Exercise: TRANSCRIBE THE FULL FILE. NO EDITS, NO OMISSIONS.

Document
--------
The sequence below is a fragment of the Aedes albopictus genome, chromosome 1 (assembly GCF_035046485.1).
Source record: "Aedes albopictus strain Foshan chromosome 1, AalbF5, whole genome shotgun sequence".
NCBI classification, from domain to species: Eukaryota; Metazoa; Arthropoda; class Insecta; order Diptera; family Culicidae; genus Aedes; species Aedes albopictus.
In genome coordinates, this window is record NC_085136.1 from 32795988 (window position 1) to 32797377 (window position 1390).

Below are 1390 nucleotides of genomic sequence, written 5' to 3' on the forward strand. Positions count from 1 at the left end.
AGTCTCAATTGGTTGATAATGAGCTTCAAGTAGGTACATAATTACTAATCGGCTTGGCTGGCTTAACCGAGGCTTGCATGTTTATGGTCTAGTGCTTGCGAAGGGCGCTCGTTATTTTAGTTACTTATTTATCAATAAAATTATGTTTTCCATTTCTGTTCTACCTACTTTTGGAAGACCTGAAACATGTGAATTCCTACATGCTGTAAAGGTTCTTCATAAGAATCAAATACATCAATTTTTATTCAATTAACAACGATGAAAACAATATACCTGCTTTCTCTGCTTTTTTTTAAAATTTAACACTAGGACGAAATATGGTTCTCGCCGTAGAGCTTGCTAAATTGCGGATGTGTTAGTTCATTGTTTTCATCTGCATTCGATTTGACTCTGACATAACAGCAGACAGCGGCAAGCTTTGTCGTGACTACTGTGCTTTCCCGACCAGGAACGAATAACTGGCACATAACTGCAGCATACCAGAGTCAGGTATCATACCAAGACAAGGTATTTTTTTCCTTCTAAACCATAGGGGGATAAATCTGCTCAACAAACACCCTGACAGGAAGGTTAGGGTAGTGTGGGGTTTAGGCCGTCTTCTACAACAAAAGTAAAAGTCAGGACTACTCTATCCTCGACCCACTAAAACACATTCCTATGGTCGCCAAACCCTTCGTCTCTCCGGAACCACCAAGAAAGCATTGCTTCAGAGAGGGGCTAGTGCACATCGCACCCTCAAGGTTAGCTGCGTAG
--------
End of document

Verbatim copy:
The sequence below is a fragment of the Aedes albopictus genome, chromosome 1 (assembly GCF_035046485.1).
Source record: "Aedes albopictus strain Foshan chromosome 1, AalbF5, whole genome shotgun sequence".
NCBI classification, from domain to species: Eukaryota; Metazoa; Arthropoda; class Insecta; order Diptera; family Culicidae; genus Aedes; species Aedes albopictus.
In genome coordinates, this window is record NC_085136.1 from 32795988 (window position 1) to 32797377 (window position 1390).

Below are 1390 nucleotides of genomic sequence, written 5' to 3' on the forward strand. Positions count from 1 at the left end.
AGTCTCAATTGGTTGATAATGAGCTTCAAGTAGGTACATAATTACTAATCGGCTTGGCTGGCTTAACCGAGGCTTGCATGTTTATGGTCTAGTGCTTGCGAAGGGCGCTCGTTATTTTAGTTACTTATTTATCAATAAAATTATGTTTTCCATTTCTGTTCTACCTACTTTTGGAAGACCTGAAACATGTGAATTCCTACATGCTGTAAAGGTTCTTCATAAGAATCAAATACATCAATTTTTATTCAATTAACAACGATGAAAACAATATACCTGCTTTCTCTGCTTTTTTTTAAAATTTAACACTAGGACGAAATATGGTTCTCGCCGTAGAGCTTGCTAAATTGCGGATGTGTTAGTTCATTGTTTTCATCTGCATTCGATTTGACTCTGACATAACAGCAGACAGCGGCAAGCTTTGTCGTGACTACTGTGCTTTCCCGACCAGGAACGAATAACTGGCACATAACTGCAGCATACCAGAGTCAGGTATCATACCAAGACAAGGTATTTTTTTCCTTCTAAACCATAGGGGGATAAATCTGCTCAACAAACACCCTGACAGGAAGGTTAGGGTAGTGTGGGGTTTAGGCCGTCTTCTACAACAAAAGTAAAAGTCAGGACTACTCTATCCTCGACCCACTAAAACACATTCCTATGGTCGCCAAACCCTTCGTCTCTCCGGAACCACCAAGAAAGCATTGCTTCAGAGAGGGGCTAGTGCACATCGCACCCTCAAGGTTAGCTGCGTAG